The harmonies in the second verse are indeed delightful, but somehow with this song this isn’t at all where I want to be although I must admit this takes the notion of recording a Dylan cover to a new level.
I think for me it is the old problem of knowing the song so well that by the time we get to the moment in the song it starts snowing, musically I know what is happening, and emotionally this version makes me feel I am too far gone to be able to take any more.
And that’s always my problem: maybe because I started out my working life as a musician or maybe because there is far too much emotion in my world, the combination of the feelings expressed here combined with the fact that I know the song totally off by heart means I just can’t bear the pain. And maybe that is why I love my two choices above: Emma Swift makes the emotions bearable and Old Crowe makes them fun. Chip Taylor however digs the knife into my heart, and that’s more than I can take.
The Dylan Cover a Day series
- The song with numbers in the title.
- Ain’t Talkin
- All I really want to do
- Apple Suckling and Are you Ready.
- As I went out one morning
- Ballad for a Friend
- Ballad in Plain D
- Ballad of a thin man
- Frankie Lee and Judas Priest
- The ballad of Hollis Brown
- Beyond here lies nothing
- Blind Willie McTell
- Black Crow Blues (more fun than you might recall)
- An unexpected cover of “Black Diamond Bay”
- Blowin in the wind as never before
- Bob Dylan’s Dream
- You will not believe this… 115th Dream revisited
- Boots of Spanish leather
- Born in Time
- Buckets of Rain
- Can you please crawl out your window
- Can’t wait
- Changing of the Guard
- Chimes of Freedom
- Country Pie
- Crash on the Levee
- Dark Eyes
- Dear Landlord
- Desolation Row as never ever before (twice)
- Don’t fall apart on me tonight.
- Don’t think twice
- Down along the cove
- Drifter’s Escape
- Duquesne Whistle
- Farewell Angelina
- Foot of Pride and Forever Young
- Fourth Time Around
- From a Buick 6
- Gates of Eden
- Gotta Serve Somebody
- Hard Rain’s a-gonna Fall.
- Heart of Mine
- High Water
- Highway 61
- I am a lonesome hobo
- I believe in you
- I contain multitudes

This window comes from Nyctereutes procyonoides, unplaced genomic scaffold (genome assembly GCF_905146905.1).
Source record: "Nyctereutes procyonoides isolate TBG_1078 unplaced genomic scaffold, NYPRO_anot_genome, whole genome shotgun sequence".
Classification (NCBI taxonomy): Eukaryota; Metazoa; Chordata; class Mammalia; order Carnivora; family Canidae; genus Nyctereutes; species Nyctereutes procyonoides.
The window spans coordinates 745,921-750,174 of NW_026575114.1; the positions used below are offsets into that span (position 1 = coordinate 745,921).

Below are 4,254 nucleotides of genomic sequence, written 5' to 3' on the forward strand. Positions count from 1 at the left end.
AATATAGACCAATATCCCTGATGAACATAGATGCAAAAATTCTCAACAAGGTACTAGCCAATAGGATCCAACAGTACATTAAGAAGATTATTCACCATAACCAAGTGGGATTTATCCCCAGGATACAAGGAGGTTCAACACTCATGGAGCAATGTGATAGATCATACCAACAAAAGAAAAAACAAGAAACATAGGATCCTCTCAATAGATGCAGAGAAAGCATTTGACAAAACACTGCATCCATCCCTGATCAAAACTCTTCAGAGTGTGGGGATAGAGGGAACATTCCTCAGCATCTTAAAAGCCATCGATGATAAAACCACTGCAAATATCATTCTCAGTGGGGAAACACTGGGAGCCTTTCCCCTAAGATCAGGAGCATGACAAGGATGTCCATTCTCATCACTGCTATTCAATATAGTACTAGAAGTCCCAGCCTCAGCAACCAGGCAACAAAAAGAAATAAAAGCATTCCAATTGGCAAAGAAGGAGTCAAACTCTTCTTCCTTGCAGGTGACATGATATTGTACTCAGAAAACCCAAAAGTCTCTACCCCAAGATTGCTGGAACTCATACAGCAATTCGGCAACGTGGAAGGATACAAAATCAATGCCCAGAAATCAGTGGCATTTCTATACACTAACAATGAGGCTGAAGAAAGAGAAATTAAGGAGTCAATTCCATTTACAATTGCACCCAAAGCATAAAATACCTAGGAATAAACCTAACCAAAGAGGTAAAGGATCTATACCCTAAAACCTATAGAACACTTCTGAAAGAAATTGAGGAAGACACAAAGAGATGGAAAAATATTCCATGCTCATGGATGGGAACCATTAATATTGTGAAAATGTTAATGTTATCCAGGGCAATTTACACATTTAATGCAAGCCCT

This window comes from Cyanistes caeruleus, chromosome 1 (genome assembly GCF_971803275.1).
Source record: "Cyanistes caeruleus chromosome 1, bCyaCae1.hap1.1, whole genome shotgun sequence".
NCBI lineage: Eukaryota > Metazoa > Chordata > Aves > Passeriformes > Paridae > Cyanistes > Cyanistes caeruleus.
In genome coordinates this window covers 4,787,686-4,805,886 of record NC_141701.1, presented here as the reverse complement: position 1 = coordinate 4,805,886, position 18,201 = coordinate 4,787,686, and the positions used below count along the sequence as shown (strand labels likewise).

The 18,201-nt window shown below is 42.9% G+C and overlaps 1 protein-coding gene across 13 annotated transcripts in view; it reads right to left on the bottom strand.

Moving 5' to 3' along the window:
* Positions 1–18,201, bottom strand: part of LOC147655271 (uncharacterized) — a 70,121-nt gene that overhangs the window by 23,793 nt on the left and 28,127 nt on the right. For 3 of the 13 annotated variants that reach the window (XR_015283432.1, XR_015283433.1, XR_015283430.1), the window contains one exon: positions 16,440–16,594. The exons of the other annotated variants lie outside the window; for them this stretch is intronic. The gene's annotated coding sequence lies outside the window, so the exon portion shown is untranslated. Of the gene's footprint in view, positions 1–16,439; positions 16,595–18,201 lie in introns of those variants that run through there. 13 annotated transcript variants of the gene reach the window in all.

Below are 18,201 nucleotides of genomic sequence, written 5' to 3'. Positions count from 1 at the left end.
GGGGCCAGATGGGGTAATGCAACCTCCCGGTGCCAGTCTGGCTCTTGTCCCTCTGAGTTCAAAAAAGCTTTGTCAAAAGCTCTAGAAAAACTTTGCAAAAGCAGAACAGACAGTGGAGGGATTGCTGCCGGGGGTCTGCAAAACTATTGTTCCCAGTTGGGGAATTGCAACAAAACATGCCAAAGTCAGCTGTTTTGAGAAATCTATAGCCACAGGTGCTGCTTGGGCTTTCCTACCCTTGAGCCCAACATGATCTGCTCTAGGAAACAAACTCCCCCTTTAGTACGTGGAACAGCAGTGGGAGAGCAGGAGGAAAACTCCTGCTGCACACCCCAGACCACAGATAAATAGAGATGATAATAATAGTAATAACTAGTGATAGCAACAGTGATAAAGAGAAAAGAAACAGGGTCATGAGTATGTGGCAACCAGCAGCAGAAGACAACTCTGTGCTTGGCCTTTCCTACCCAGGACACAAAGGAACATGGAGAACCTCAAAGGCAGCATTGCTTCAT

- I don’t believe you.
- I love you too much
- I pity the poor immigrant.
- I shall be released
- I threw it all away
- I want you
- I was young when I left home
- I’ll remember you
- Idiot Wind and More idiot wind
- If not for you, and a rant against prosody
- If you Gotta Go, please go and do something different
- If you see her say hello
- Dylan cover a day: I’ll be your baby tonight
- I’m not there.
- In the Summertime, Is your love and an amazing Isis
- It ain’t me babe
- It takes a lot to laugh
- It’s all over now Baby Blue
- It’s all right ma
- Just Like a Woman
- Knocking on Heaven’s Door
- Lay down your weary tune
- Lay Lady Lay
- Lenny Bruce
- That brand new leopard skin pill box hat
- Lily, Rosemary and the Jack of Hearts
- License to kill
- Like a Rolling Stone
- Love is just a four letter word
- Love Sick
- Maggies Farm!
- Make you feel my love; a performance that made me cry.
- Mama you’ve been on my mind
- Man in a long black coat.
- Masters of War
- Meet me in the morning
- Million Miles. Listen, and marvel.
- Mississippi. Listen, and marvel (again)
- Most likely you go your way
- Most of the time and a rhythmic thing
- Motorpsycho Nitemare
- Mr Tambourine Man
- My back pages, with a real treat at the end
- New Morning
- New Pony. Listen where and when appropriate
- Nobody Cept You
- North Country Blues
- No time to think
- Obviously Five Believers
- A Dylan Cover a Day: Oh Sister
- On the road again
- One more cup of coffee